Garner: Community

Unemployment, foreclosures targeted at ‘boot camp’

The recession may technically be over, but home loans and unemployment remain issues for many in the country, the state and the town. So local government has co-sponsored an event for those still struggling.

The North Carolina Housing Finance Agency and Professionals in Transition will partner with the town to help residents of Garner and surrounding areas with career and finance issues on Tuesday – free of charge.

In particular, the NCHFA will explain the N.C. Foreclosure Prevention fund, which has already assisted more than 1,500 homeowners in danger of losing their homes in Wake County, including 106 in Garner. Meanwhile, Professionals in Transitions will offer a Job Search Boot Camp.

The event at Garner Performing Arts Center will include two sessions, one from 11 a.m. to 2:30 p.m. and another from 6 to 8:30 p.m.

“The Town of Garner is proud to spearhead this initiative,” said Mayor Ronnie Williams. “Although this state has been faced with economic hardship, the town of Garner is committed to helping our citizens sustain employment.”

The Foreclosure Prevention fund provides no-interest loans of up to $36,000 over three years as part of a federally financed program.

To qualify for the loans, homeowners must owe no more than $300,000 in mortgage loans on their primary residence and endure a financial hardship, such as a no-fault loss of employment or income, serious illness, or loss of a breadwinner through divorce or death. The temporary financial hardship – or honorable discharge from the military – must have occured after Jan. 1, 2008.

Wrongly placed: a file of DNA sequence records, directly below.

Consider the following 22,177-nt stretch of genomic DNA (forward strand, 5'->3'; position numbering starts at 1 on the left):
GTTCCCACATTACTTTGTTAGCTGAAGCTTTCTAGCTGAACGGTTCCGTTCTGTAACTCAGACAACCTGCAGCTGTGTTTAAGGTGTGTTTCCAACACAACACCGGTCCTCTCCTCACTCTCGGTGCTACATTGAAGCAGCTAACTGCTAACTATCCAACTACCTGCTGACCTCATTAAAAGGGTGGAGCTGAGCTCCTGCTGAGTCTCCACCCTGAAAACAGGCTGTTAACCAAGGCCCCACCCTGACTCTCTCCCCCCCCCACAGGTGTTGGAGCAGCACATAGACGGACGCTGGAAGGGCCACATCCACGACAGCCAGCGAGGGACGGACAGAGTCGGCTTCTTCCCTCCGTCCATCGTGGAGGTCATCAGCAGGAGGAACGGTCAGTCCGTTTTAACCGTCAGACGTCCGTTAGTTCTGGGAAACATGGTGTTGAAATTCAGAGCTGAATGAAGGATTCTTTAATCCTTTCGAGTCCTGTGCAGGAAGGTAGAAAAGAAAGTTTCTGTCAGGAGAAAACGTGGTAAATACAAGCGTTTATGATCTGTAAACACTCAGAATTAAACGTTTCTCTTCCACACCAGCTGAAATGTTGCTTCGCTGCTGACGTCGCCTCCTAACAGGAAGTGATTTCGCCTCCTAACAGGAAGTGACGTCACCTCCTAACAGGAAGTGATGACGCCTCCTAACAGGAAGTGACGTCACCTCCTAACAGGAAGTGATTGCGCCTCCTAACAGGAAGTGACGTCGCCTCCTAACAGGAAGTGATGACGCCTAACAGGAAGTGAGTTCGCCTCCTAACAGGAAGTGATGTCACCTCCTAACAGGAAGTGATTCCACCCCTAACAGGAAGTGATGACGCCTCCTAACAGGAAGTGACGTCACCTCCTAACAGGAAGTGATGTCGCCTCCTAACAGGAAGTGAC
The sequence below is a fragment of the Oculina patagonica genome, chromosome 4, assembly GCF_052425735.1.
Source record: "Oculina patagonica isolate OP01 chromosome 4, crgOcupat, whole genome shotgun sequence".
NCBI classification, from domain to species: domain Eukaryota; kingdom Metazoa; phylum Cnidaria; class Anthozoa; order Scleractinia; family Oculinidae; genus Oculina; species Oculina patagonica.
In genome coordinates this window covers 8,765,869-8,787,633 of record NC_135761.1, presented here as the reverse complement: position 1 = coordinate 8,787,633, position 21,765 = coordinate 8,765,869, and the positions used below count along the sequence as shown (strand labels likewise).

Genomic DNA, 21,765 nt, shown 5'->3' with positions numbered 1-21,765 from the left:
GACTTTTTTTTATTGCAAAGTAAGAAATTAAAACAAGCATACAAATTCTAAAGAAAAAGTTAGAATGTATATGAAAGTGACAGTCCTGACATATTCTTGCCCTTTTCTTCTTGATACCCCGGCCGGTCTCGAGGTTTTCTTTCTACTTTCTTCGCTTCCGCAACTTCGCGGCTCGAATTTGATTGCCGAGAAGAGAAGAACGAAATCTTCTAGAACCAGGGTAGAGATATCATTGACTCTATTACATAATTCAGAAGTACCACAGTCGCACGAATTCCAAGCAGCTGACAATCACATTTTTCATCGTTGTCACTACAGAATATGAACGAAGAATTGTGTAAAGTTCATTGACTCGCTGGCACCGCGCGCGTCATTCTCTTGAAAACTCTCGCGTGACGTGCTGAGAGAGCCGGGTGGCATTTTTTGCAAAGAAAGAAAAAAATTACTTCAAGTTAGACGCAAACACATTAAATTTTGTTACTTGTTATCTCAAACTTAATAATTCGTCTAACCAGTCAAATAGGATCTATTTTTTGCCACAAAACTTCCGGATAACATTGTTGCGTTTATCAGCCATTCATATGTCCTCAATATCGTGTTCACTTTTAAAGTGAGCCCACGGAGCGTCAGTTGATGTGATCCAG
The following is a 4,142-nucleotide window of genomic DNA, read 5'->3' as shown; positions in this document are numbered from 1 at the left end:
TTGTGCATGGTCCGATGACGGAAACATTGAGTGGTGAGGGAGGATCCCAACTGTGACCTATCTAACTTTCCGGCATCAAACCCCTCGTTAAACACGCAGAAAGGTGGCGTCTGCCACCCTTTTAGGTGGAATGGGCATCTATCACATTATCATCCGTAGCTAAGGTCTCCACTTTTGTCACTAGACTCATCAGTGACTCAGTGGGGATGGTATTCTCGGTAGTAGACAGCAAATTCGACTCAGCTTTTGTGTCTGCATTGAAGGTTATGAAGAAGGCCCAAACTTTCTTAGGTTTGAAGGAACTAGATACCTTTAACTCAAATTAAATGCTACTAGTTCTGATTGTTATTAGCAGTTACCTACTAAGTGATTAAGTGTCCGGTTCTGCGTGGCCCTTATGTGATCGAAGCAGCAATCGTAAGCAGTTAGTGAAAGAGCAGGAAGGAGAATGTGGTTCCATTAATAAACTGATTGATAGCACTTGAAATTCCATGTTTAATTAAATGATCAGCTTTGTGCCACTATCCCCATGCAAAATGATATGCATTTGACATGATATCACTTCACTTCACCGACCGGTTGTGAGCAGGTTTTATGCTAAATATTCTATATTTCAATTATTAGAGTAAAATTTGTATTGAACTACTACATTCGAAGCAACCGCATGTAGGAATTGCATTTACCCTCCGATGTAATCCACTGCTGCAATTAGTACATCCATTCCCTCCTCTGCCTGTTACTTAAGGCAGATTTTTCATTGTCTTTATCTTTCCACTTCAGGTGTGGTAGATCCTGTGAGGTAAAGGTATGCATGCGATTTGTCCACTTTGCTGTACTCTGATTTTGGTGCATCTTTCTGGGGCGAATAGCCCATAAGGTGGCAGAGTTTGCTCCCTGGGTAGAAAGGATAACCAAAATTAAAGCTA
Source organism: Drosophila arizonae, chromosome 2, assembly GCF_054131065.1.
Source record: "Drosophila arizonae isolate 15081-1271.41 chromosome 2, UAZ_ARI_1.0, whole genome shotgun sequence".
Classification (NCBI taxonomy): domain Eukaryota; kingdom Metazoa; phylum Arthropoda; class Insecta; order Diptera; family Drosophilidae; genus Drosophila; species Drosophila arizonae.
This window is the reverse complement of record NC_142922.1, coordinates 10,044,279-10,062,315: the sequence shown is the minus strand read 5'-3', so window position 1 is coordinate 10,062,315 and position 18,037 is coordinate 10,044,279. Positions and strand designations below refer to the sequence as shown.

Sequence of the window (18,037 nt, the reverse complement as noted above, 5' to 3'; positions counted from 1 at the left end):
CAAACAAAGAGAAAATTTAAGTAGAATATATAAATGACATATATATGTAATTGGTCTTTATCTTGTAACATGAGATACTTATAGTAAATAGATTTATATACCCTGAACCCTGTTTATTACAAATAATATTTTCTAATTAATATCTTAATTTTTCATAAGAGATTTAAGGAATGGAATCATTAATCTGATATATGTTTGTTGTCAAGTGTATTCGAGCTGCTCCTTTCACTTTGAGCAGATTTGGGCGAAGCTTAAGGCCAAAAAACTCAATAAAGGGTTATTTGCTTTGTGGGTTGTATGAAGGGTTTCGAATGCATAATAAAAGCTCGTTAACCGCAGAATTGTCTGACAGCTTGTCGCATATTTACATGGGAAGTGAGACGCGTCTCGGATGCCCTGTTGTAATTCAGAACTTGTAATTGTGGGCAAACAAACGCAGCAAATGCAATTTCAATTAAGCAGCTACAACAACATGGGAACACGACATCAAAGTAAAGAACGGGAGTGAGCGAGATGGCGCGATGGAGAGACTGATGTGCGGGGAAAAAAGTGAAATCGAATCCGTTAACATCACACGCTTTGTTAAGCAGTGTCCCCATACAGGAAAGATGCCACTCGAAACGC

An acceptable mortage payment history before the hardship and legal U.S. residency are also required, as is a demonstrated ability to resume payments after three years of assistance.

Statewide, NCFHA says it has approved applicants of more than 15,000 homeowners to help with loans on property with total value of $2.1 billion, $291 million of that in Wake County, an average of about $200,000 per home saved from foreclosure.

The state administers the program while the federal govermnent funds it. All funding must be used by mid-2015, and funding remains to help about 5,000 more homeowners.

While NCFHA focuses on holding families over after lost income, program leader Damian Birkel will aim at getting income back. The Career Counselor and founder of Professionals in Transition will help attendees identify and market their strengths, among other job search skills.

While the national unemployment rate has dipped to 6.6 percent and North Carolina’s to 6.9, many economists and new Federal Reserve Chair Janet Yellen have de-emphasized the statistic, which can be misleading, because it discounts any who have given up searching for a job but who may want one.

The labor force participation rate has continued to dip through the recesssion, and now sits at 63 percent according to the Bureau of Labor Statistics. That’s the lowest since the late 1970s. Before the recent recession, that rate had oscilated mostly between 66 and 67 percent since the late 1980s.